Laser (Westood) Ride on help

Home Forums The Machinery Forums Ride-on machines Laser (Westood) Ride on help

Viewing 6 posts - 1 through 6 (of 6 total)
  • Author
  • #32774

    Hello folks,

    Hopefully Looking for some help before the snow comes around

    I have a Laser ride on mower which i have owned for many years and mainly use for just plowing our private road so the cutting deck has been removed.

    I regularly start the machine and was fine up until last week, and now it wont start. Ive put in a new battery and always use fresh fuel.

    Ive changed the spark plug, cleaned the carb and theres fuel getting through so im stuck as to what to check next. Any ideas would be very grateful. It turns over strongly but just wont start.


    Video………..Hopefully this one works


    Have you checked to see that you have a spark at the plug? It is not unknown for a new plug to be a dud.


    Take the spark plug out,squirt some fuel into the cylinder,replace spark plug and try to start engine.If it fires up briefly but then stops you either have a compression related problem (usually valves not seating or a valve clearance issue) or a fueling / carburettor problem.Depending on how mechanically minded you are the fueling issue would be easier to rectify.Laser ride on mowers should have a Japanese engine fitted (a Honda or Kawasaki) so i doubt very much it would be an ignition related problem but they are getting old now so its still worth checking as well !!.If the spark plug is really wet with fuel (flooding) then recheck your carburettor and float.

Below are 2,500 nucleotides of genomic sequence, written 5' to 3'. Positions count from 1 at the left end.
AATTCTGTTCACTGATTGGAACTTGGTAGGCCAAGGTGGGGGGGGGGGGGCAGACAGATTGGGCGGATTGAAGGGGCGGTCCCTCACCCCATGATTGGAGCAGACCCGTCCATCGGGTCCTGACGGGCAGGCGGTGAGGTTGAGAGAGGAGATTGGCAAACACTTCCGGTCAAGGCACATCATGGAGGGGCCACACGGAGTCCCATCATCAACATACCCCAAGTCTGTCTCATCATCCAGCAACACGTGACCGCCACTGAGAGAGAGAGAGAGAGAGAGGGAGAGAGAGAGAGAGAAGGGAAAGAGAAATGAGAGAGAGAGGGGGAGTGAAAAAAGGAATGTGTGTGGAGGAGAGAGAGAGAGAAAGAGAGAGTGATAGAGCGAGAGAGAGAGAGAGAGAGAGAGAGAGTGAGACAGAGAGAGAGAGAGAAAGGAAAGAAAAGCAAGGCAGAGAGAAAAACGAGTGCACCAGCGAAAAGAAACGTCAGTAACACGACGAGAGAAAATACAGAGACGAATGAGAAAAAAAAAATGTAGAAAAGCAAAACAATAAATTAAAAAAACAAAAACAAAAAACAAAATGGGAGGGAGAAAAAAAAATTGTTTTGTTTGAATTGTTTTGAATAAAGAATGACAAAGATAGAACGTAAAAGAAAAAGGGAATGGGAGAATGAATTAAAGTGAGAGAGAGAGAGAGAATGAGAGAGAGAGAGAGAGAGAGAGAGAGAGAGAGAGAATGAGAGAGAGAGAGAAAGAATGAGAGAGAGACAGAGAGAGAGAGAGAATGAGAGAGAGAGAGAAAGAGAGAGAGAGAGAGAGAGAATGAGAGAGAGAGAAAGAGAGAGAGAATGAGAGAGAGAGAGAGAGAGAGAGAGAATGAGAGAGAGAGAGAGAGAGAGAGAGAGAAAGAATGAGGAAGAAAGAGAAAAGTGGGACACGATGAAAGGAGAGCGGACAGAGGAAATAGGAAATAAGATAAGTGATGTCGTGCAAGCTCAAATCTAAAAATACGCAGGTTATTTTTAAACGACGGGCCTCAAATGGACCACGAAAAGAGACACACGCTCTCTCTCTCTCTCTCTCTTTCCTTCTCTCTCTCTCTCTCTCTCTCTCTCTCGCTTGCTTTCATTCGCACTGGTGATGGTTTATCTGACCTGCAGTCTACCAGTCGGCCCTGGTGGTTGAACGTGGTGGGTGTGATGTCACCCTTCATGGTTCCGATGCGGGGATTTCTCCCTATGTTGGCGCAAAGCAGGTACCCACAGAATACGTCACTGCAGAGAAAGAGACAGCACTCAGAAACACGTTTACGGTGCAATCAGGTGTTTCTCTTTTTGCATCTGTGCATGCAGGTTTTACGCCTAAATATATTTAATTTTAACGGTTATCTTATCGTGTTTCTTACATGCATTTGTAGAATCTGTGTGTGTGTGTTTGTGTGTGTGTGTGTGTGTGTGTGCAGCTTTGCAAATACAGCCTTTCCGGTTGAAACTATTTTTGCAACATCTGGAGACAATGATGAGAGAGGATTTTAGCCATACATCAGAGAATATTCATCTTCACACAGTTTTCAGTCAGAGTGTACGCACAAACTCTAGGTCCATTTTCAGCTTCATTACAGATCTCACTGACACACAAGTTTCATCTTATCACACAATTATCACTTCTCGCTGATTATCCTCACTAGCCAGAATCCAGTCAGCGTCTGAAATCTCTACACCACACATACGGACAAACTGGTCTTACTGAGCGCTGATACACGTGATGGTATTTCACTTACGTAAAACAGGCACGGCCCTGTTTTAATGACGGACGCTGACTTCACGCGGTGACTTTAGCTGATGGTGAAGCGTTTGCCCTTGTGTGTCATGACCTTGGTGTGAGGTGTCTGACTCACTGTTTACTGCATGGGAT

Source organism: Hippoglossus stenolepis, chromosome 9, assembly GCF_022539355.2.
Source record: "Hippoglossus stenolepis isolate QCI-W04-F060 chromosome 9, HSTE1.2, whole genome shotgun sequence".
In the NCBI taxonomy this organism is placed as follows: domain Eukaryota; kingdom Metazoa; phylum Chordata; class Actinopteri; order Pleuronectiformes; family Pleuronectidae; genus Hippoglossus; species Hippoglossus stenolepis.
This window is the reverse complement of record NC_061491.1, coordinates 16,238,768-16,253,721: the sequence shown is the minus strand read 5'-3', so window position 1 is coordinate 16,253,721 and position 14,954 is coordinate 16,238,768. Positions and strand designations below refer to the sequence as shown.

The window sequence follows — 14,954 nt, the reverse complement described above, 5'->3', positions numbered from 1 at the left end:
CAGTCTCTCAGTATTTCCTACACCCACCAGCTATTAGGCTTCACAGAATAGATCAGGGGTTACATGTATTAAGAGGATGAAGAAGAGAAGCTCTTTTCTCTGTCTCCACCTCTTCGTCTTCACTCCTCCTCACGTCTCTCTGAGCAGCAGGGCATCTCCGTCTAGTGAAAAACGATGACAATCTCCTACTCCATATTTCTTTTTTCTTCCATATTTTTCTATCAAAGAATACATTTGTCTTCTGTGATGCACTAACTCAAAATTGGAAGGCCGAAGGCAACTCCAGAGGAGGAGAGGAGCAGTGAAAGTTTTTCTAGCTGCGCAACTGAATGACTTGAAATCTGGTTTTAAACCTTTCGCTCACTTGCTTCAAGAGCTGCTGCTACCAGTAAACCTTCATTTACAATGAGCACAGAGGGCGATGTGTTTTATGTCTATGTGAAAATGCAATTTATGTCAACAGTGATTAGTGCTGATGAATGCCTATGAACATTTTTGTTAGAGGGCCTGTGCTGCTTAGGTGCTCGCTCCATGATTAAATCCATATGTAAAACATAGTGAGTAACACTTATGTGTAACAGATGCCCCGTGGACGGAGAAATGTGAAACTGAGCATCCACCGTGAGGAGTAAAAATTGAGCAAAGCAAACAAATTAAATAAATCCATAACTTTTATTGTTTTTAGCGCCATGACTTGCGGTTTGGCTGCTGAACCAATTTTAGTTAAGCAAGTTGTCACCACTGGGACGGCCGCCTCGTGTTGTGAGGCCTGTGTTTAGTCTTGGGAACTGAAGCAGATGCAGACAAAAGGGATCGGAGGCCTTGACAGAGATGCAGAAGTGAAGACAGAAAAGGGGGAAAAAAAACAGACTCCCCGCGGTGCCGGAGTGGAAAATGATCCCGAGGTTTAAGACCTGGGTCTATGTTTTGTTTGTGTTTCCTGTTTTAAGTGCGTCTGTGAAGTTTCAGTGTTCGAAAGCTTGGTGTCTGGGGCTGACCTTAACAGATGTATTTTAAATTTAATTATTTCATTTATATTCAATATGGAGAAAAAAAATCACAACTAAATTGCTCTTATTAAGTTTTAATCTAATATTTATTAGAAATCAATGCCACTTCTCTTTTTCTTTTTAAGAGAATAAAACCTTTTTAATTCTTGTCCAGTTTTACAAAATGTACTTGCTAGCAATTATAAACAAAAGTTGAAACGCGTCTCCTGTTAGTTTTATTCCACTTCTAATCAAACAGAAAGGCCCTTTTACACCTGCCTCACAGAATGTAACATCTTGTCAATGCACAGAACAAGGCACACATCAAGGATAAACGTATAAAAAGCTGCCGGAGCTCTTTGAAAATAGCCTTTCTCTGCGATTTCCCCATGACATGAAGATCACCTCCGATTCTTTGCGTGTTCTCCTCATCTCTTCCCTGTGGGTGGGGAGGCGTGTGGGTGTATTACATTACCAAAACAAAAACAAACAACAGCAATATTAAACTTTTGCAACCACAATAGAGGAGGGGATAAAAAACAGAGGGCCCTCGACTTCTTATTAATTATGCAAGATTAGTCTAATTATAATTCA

Thanks guys, Today there is NO spark……….I have tried another 2 plugs and still no spark so its an ignition problem somewhere……….Now i am stuck


    Early Lasers had Koehler engines, so the starting point is to determine what you have.
    If the engine is cranking but not firing the plug the first step is to isolate the engine from the machine’s safety switches etc which could be “saying unsafe to start”.
    This is where some engine info is needed as it’s necessary to identify the “ kill wire” that connects the engine’s ignition system from the machine’s key switch ( ignition switch) and the machine’s safety systems.
    Once identified and disconnected it can then be determined whether you have an engine fault or a systems fault. NOTE If it’s a safety systems fault, with the kill wire disconnected, the engine will start but turning off the ignition key won’t stop it.
    If, with the kill wire disconnected there is still no spark, you have an engine ignition system fault. If the engine is old enough to have a points ignition system, dirty points are the possible culprit. If it has an electronic system, life gets more complicated !

Viewing 6 posts - 1 through 6 (of 6 total)
  • You must be logged in to reply to this topic.